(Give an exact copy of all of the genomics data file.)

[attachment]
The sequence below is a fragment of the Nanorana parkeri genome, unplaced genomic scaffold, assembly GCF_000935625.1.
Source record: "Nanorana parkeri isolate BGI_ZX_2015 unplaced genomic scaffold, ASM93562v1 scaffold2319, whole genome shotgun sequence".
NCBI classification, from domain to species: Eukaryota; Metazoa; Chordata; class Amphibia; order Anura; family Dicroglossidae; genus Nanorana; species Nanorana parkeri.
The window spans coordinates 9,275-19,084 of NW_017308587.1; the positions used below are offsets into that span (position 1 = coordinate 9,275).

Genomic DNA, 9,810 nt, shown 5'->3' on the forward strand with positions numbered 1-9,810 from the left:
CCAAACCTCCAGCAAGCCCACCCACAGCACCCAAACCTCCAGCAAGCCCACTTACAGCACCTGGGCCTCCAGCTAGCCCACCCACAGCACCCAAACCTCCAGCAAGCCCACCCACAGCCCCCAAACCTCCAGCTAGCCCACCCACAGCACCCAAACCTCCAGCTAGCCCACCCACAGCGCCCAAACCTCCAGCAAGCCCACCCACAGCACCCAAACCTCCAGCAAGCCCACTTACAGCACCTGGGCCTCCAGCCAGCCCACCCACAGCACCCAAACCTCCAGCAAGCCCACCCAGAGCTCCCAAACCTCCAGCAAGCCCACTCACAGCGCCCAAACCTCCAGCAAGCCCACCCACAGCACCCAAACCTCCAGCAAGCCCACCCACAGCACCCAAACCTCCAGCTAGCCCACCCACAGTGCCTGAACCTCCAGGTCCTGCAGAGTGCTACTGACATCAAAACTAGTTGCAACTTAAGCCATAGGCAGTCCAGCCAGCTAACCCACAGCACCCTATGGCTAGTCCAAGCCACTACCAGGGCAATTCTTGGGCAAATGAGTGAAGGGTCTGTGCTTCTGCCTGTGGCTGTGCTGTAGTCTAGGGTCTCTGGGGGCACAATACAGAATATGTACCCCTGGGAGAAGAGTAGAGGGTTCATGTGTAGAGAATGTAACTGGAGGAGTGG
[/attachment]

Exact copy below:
The sequence below is a fragment of the Nanorana parkeri genome, unplaced genomic scaffold, assembly GCF_000935625.1.
Source record: "Nanorana parkeri isolate BGI_ZX_2015 unplaced genomic scaffold, ASM93562v1 scaffold2319, whole genome shotgun sequence".
NCBI classification, from domain to species: Eukaryota; Metazoa; Chordata; class Amphibia; order Anura; family Dicroglossidae; genus Nanorana; species Nanorana parkeri.
The window spans coordinates 9,275-19,084 of NW_017308587.1; the positions used below are offsets into that span (position 1 = coordinate 9,275).

Genomic DNA, 9,810 nt, shown 5'->3' on the forward strand with positions numbered 1-9,810 from the left:
CCAAACCTCCAGCAAGCCCACCCACAGCACCCAAACCTCCAGCAAGCCCACTTACAGCACCTGGGCCTCCAGCTAGCCCACCCACAGCACCCAAACCTCCAGCAAGCCCACCCACAGCCCCCAAACCTCCAGCTAGCCCACCCACAGCACCCAAACCTCCAGCTAGCCCACCCACAGCGCCCAAACCTCCAGCAAGCCCACCCACAGCACCCAAACCTCCAGCAAGCCCACTTACAGCACCTGGGCCTCCAGCCAGCCCACCCACAGCACCCAAACCTCCAGCAAGCCCACCCAGAGCTCCCAAACCTCCAGCAAGCCCACTCACAGCGCCCAAACCTCCAGCAAGCCCACCCACAGCACCCAAACCTCCAGCAAGCCCACCCACAGCACCCAAACCTCCAGCTAGCCCACCCACAGTGCCTGAACCTCCAGGTCCTGCAGAGTGCTACTGACATCAAAACTAGTTGCAACTTAAGCCATAGGCAGTCCAGCCAGCTAACCCACAGCACCCTATGGCTAGTCCAAGCCACTACCAGGGCAATTCTTGGGCAAATGAGTGAAGGGTCTGTGCTTCTGCCTGTGGCTGTGCTGTAGTCTAGGGTCTCTGGGGGCACAATACAGAATATGTACCCCTGGGAGAAGAGTAGAGGGTTCATGTGTAGAGAATGTAACTGGAGGAGTGG